Once insulin resistance has progressed to diabetes, stress can be especially dangerous. That’s because, as I’ve mentioned, the stress hormones trigger the liver to release a huge amount of sugar into the bloodstream.

But people with diabetes aren’t able to make enough insulin to process this sugar. This can make managing diabetes especially tough.


4. Lowering your stress levels can help reverse diabetes and pre-diabetes

 The good news is that even if stress hormones are leading to sugar spikes and insulin receptor damage, the damage isn’t permanent. If you have insulin resistance or diabetes, studies show that lowering your stress levels can help reverse your insulin resistance.

Try it yourself. Test your blood sugar and insulin levels in a period of stress, and test them again when you’re fully relaxed – perhaps when you’re on vacation and you’ve gotten the chance to unwind for a few days. Seeing for yourself how stress plays a role in your sugar metabolism can be a powerful motivator to reduce your stress levels.

How to lower your stress


Recognize stress

The first step to lowering stress is recognizing when it’s building, and knowing which situations make you stressed. When people are stressed, they are often quick to respond in anger, and may breathe in a more fast, shallow way. People who are chronically stressed may notice they frequently feel restless, depressed or worried. They may also engage in behaviors like eating too much or drinking too much.

By recognizing your stress, and how it affects your health, you can take steps to lower your stress. Try testing your blood sugar and insulin levels at different points throughout the week or month to see how stress affects you personally.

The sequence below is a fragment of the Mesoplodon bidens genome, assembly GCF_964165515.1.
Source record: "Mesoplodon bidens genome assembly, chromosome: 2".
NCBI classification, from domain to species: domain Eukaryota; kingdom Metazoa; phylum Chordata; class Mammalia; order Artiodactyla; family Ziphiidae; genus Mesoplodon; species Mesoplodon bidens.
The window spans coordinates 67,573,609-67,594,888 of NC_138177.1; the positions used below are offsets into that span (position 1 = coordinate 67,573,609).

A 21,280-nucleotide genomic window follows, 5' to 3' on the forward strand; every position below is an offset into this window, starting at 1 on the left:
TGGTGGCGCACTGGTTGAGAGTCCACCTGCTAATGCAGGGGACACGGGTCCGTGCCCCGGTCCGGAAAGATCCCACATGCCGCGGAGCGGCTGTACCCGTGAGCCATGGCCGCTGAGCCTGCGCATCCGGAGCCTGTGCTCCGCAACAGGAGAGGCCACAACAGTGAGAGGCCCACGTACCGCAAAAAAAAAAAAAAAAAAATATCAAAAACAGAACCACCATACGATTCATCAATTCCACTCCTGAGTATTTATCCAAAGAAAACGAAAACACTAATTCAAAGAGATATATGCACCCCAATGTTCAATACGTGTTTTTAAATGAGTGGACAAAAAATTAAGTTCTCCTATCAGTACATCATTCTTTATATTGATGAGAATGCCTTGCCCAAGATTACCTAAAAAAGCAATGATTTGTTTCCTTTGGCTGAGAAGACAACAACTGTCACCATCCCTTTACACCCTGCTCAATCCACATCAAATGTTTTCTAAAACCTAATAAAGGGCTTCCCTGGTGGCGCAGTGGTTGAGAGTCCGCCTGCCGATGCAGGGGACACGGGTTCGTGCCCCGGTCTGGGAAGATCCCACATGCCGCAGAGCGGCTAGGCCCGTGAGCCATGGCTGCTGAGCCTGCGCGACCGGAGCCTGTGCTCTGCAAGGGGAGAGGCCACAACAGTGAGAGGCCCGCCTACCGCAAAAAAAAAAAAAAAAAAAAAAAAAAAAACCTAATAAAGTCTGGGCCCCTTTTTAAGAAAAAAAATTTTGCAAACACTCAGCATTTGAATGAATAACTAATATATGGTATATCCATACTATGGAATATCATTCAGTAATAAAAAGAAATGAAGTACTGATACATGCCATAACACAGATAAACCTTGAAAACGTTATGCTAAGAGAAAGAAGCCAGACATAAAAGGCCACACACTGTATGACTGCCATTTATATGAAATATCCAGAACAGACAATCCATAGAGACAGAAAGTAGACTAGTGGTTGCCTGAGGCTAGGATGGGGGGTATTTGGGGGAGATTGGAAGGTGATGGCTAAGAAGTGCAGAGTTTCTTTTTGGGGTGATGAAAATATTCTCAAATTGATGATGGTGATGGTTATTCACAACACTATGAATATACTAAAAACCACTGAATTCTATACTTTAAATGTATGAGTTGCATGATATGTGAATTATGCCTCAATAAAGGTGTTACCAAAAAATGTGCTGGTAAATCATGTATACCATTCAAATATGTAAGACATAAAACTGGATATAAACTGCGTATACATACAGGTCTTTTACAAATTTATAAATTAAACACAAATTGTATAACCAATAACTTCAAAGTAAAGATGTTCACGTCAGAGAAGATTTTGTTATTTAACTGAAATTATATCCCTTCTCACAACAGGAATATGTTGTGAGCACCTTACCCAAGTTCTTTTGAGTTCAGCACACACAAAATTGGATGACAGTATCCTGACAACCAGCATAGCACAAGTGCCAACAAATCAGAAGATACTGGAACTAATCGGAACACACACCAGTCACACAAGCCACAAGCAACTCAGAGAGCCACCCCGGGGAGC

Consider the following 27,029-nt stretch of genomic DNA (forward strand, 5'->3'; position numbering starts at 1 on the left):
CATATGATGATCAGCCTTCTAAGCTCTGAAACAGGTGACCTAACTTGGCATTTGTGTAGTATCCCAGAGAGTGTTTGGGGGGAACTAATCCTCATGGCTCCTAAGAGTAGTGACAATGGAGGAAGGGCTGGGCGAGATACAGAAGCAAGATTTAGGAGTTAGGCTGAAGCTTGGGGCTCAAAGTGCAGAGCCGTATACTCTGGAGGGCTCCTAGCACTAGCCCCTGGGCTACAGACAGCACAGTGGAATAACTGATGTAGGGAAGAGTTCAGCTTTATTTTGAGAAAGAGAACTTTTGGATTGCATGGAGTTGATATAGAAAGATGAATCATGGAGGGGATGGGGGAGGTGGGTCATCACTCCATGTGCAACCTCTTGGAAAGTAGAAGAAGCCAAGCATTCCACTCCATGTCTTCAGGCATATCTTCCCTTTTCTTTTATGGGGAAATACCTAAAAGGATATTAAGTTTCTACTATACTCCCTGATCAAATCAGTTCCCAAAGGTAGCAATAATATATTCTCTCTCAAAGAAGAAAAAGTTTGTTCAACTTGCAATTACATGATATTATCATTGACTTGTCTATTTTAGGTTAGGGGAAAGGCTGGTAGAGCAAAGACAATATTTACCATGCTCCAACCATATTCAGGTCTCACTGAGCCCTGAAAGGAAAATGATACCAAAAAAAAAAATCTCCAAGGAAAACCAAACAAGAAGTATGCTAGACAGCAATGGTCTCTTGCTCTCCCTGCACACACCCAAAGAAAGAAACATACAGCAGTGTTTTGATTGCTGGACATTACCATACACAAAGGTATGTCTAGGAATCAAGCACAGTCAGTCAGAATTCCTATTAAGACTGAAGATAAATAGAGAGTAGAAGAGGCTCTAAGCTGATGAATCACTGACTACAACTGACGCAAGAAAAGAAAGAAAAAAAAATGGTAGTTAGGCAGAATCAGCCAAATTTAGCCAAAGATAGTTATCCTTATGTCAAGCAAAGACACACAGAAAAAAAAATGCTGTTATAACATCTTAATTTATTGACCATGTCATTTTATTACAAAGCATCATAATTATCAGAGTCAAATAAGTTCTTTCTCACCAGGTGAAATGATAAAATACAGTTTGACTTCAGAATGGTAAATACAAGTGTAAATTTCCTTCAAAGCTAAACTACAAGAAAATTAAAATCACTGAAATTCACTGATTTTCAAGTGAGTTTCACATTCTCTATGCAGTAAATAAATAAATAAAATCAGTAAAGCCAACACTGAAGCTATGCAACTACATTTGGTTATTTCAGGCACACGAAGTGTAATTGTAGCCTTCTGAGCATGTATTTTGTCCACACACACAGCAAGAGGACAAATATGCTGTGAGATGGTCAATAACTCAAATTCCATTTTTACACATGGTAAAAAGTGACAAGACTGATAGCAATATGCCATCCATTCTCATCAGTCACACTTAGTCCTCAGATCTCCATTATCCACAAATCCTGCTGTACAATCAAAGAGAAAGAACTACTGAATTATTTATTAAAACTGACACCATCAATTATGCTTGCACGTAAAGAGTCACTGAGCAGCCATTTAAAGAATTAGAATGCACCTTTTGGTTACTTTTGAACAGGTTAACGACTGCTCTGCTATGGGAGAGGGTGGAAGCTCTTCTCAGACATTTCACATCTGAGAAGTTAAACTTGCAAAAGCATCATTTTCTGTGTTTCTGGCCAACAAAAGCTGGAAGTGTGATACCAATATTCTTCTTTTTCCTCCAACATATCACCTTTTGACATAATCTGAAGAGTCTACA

Studies show that mindfulness meditation is one of the best ways to lower your cortisol levels immediately and over time. While many find meditation intimidating or boring at first, mindfulness meditation is essentially slowing down to breathe and contemplate your racing thoughts. And as you get used to it, it will become easier.

You don’t have to pay for a course or go on a retreat. You can find free videos online, like this one or this one. You’ll be glad to hear meditating for just ten minutes a day has profound effects on stress levels.


Get proper sleep 

When we sleep, our cortisol levels drop. They begin to pick up again around three in the morning, in the hours before we wake up. In fact, this is why many people experience the dawn effect, an increase in blood sugar in the morning triggered by higher cortisol.

If we don’t get enough sleep, we disrupt the cycle. Poor sleep over time, including not enough sleep and inconsistent bedtimes and wake times, can lead to chronically high cortisol levels.

By going to bed at the same time every night and aiming for at least 7 hours of sleep, you can keep cortisol levels down, which will lower your stress throughout the day.



Studies show that people who exercise regularly have lower levels of anxiety. Even a brisk walk can be game-changing for our stress levels. Walking in nature is even more effective, as natural scenes have been shown to be calming. 

You’ll be glad to know that exercise doesn’t just help reverse insulin resistance because it lowers stress. Vigorous and moderate-intensity exercise prompt our muscle cells to more efficiently take up sugar without requiring high amounts of insulin. Over time, this means we don’t have to release as much insulin to process sugar.



It may seem like common sense that people who have social supports have less stress, and this has been shown scientifically as well. Being around others lowers our stress levels and helps us put our problems in perspective. While we can’t always meet in person due to the pandemic, outdoor visits, phone calls and online visits are a meaningful alternative, and can have the same stress-busting effect. If you have Type 2 diabetes, other people with this condition can be especially helpful, as they understand your day-to-day struggles and fears. Here is a list of online support groups for people with diabetes across the US.